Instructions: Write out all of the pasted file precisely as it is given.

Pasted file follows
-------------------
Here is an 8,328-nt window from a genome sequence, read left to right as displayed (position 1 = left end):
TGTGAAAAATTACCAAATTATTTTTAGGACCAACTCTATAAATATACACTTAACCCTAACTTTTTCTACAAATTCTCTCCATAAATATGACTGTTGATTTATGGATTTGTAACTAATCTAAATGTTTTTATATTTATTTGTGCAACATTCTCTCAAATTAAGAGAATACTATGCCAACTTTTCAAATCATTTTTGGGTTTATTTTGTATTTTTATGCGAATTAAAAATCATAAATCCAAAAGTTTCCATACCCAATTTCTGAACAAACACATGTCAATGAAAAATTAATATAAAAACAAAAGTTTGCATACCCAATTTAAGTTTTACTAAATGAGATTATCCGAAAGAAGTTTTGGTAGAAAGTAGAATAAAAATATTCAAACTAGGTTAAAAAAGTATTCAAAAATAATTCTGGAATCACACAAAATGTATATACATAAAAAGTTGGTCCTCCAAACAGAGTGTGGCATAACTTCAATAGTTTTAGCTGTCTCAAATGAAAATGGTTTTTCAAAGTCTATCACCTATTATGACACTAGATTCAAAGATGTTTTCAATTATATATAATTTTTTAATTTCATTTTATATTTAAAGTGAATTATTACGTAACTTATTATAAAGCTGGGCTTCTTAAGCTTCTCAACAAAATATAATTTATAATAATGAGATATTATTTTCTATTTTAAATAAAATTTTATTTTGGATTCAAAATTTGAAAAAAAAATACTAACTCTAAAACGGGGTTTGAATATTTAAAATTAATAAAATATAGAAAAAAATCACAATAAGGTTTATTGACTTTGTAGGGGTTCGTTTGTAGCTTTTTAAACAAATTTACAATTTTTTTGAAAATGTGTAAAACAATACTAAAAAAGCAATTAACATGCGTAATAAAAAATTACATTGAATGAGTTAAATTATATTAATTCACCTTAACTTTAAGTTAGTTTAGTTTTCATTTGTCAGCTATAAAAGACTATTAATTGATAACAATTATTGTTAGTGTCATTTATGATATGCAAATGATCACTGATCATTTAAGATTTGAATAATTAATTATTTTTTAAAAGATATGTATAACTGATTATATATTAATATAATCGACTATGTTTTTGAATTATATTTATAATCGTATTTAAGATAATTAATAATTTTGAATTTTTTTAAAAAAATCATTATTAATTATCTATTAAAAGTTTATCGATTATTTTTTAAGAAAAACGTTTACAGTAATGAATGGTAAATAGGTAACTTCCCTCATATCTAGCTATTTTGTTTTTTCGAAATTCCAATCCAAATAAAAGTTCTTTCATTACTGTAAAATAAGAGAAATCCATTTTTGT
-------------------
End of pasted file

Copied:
Here is an 8,328-nt window from a genome sequence, read left to right as displayed (position 1 = left end):
TGTGAAAAATTACCAAATTATTTTTAGGACCAACTCTATAAATATACACTTAACCCTAACTTTTTCTACAAATTCTCTCCATAAATATGACTGTTGATTTATGGATTTGTAACTAATCTAAATGTTTTTATATTTATTTGTGCAACATTCTCTCAAATTAAGAGAATACTATGCCAACTTTTCAAATCATTTTTGGGTTTATTTTGTATTTTTATGCGAATTAAAAATCATAAATCCAAAAGTTTCCATACCCAATTTCTGAACAAACACATGTCAATGAAAAATTAATATAAAAACAAAAGTTTGCATACCCAATTTAAGTTTTACTAAATGAGATTATCCGAAAGAAGTTTTGGTAGAAAGTAGAATAAAAATATTCAAACTAGGTTAAAAAAGTATTCAAAAATAATTCTGGAATCACACAAAATGTATATACATAAAAAGTTGGTCCTCCAAACAGAGTGTGGCATAACTTCAATAGTTTTAGCTGTCTCAAATGAAAATGGTTTTTCAAAGTCTATCACCTATTATGACACTAGATTCAAAGATGTTTTCAATTATATATAATTTTTTAATTTCATTTTATATTTAAAGTGAATTATTACGTAACTTATTATAAAGCTGGGCTTCTTAAGCTTCTCAACAAAATATAATTTATAATAATGAGATATTATTTTCTATTTTAAATAAAATTTTATTTTGGATTCAAAATTTGAAAAAAAAATACTAACTCTAAAACGGGGTTTGAATATTTAAAATTAATAAAATATAGAAAAAAATCACAATAAGGTTTATTGACTTTGTAGGGGTTCGTTTGTAGCTTTTTAAACAAATTTACAATTTTTTTGAAAATGTGTAAAACAATACTAAAAAAGCAATTAACATGCGTAATAAAAAATTACATTGAATGAGTTAAATTATATTAATTCACCTTAACTTTAAGTTAGTTTAGTTTTCATTTGTCAGCTATAAAAGACTATTAATTGATAACAATTATTGTTAGTGTCATTTATGATATGCAAATGATCACTGATCATTTAAGATTTGAATAATTAATTATTTTTTAAAAGATATGTATAACTGATTATATATTAATATAATCGACTATGTTTTTGAATTATATTTATAATCGTATTTAAGATAATTAATAATTTTGAATTTTTTTAAAAAAATCATTATTAATTATCTATTAAAAGTTTATCGATTATTTTTTAAGAAAAACGTTTACAGTAATGAATGGTAAATAGGTAACTTCCCTCATATCTAGCTATTTTGTTTTTTCGAAATTCCAATCCAAATAAAAGTTCTTTCATTACTGTAAAATAAGAGAAATCCATTTTTGT